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Today's selection -- from Spain by Robert Goodwin. Before the discovery of the Americas, banking in Europe took place at small county fairs where money lenders issued notes and collected interest. The system changed dramatically during the 1500s when the wealth from the Americas flowed into Spain and international merchant banking was born.
"Banking was in its infancy in the early 1500s. A theologian from Salamanca called Sarabia de la Calle described how bankers:
travelled from fair to fair, or followed the court from place to place, and set up in the squares or streets with their tables and their coffers and their account books. They openly lend their money and collect interest charges at each fair, or from time to time. They make loans and take deposits, even paying interest, and the first thing that the merchants do when they come to trade at the fairs is hand over their money to these bankers.
The usurers, Marinus van Reymerswaele (1490 - 1567). Firenze, Museo Stibbert.
"Here we see banking in its simplest form, a man with a table, a safe of some sort and a written record of his transactions. Since the Middle Ages, the leading operators of this simple system of lending money and taking deposits had developed a lucrative business offering travellers, merchants and governments a safe way of sending large quantities of money over long distances. Because these bankers were considered so creditworthy and so trustworthy, a banker in, say, Seville could write a kind of cheque or banker's draft known as a bill of exchange which could be drawn on a specific bank in Antwerp by a designated individual; and, because bankers were so effective at accumulating capital, the real money rarely had to be physically moved. They made money by charging a handsome spread on the exchange rate and by lending out the client's deposit while the bill of exchange was in transit. A thriving secondary market in bills of exchange began to emerge, and the great banking families and syndicates sent representatives to a handful of major fairs at which these debts and obligations were bought and sold as well as being settled.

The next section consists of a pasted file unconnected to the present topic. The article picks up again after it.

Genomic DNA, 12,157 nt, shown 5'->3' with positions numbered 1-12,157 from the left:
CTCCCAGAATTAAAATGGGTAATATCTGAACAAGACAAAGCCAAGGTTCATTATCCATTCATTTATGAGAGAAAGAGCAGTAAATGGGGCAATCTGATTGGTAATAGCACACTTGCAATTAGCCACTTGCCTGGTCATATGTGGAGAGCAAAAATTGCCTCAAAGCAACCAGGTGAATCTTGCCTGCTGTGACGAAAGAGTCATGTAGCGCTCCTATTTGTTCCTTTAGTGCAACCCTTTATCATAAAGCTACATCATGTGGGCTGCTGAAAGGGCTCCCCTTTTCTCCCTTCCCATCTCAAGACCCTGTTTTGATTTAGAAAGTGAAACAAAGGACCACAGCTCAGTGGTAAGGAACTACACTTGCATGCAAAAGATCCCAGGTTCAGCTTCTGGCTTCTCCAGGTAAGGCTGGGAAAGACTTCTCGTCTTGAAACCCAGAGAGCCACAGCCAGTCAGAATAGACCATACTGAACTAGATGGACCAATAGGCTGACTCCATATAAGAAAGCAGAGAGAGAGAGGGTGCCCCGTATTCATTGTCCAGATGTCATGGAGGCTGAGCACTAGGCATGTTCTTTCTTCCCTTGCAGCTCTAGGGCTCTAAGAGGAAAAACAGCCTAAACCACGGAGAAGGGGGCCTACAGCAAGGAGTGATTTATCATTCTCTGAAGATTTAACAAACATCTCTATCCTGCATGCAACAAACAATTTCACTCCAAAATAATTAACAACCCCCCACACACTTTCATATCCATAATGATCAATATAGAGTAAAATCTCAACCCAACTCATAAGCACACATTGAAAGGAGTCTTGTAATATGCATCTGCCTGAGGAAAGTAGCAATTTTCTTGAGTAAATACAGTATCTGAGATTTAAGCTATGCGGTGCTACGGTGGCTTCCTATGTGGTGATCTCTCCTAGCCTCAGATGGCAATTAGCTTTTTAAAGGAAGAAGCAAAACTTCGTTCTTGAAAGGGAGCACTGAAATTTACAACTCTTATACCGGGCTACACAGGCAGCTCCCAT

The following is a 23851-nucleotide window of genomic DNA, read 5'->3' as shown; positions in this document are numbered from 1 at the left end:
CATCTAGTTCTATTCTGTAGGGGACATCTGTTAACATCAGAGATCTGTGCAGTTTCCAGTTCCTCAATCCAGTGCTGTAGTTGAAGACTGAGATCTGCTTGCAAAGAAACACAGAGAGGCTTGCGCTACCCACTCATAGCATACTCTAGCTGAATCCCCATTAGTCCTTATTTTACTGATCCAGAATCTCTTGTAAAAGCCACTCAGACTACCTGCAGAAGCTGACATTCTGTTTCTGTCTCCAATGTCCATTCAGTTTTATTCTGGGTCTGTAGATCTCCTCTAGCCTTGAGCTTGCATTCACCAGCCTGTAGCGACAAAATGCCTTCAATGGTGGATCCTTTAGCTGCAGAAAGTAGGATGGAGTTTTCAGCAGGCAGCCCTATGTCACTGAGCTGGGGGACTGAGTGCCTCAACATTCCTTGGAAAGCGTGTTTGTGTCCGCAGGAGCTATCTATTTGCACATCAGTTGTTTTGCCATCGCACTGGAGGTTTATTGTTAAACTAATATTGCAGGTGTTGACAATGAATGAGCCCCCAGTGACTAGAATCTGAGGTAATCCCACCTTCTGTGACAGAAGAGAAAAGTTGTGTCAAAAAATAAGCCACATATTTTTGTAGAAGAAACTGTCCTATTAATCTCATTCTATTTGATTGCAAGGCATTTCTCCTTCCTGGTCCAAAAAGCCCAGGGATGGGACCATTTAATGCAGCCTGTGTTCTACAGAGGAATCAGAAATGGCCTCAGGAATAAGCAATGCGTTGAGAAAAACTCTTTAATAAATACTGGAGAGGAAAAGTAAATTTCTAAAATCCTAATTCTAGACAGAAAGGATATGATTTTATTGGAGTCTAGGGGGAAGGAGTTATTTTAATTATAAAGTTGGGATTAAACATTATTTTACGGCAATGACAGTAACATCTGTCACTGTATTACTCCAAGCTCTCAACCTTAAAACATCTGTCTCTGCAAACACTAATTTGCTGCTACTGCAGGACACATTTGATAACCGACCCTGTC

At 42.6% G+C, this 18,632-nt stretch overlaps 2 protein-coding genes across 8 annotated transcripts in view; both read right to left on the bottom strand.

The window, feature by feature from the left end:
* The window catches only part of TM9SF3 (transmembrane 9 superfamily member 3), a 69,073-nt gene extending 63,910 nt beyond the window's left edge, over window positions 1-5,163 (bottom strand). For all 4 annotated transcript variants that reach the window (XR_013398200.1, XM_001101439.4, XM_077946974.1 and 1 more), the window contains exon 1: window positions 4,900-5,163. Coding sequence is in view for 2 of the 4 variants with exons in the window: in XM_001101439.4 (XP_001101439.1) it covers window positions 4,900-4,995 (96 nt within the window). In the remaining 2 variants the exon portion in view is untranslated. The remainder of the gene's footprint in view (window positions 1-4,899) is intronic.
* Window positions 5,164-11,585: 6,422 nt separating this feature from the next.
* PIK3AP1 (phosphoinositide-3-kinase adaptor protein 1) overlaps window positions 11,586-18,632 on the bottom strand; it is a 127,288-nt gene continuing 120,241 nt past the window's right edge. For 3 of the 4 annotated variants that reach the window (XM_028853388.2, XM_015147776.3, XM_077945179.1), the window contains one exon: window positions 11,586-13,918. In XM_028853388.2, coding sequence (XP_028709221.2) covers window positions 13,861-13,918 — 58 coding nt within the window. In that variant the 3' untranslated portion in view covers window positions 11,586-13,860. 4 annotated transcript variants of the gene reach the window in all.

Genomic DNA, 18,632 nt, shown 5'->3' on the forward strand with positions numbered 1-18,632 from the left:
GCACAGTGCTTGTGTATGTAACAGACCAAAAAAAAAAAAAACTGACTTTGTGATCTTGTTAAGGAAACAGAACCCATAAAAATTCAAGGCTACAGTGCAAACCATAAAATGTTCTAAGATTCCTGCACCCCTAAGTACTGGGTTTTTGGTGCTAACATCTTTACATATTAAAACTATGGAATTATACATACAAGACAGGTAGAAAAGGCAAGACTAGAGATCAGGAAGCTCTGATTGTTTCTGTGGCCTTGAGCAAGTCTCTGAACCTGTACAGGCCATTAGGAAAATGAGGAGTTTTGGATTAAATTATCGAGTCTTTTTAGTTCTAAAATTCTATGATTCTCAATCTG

The gold and most importantly the silver that flooded into Spain from the Americas was a massive stimulus to trade across Europe and also brought about the first period in history of sustained price inflation across a large area; the previously independent economies of Europe quickly became inexorably connected. The bankers, who had until then been little more than glorified moneylenders, now found themselves at the centre of a world awash with money, and international merchant banking was born. ...
"German bankers were charting, in their account books, a voyage of monetary discovery across an unexplored ocean of financial uncertainty. They overexposed themselves to Charles's borrowing and were hurt badly by his occasional forced reorganizations of his debt, and the risk-averse Germans reduced their involvement. The 'old nobility' of Genoa stepped in to fill the gap, encouraged by the bond that the naval commander Andrea Doria and his family had forged with the Habsburgs: savvy, wily, imaginatively creative, hungry for reward, with a sailor's instinctive relationship with risk, these Genoese developed a variety of financial instruments and services that made them recognizable today as investment bankers in the modern sense."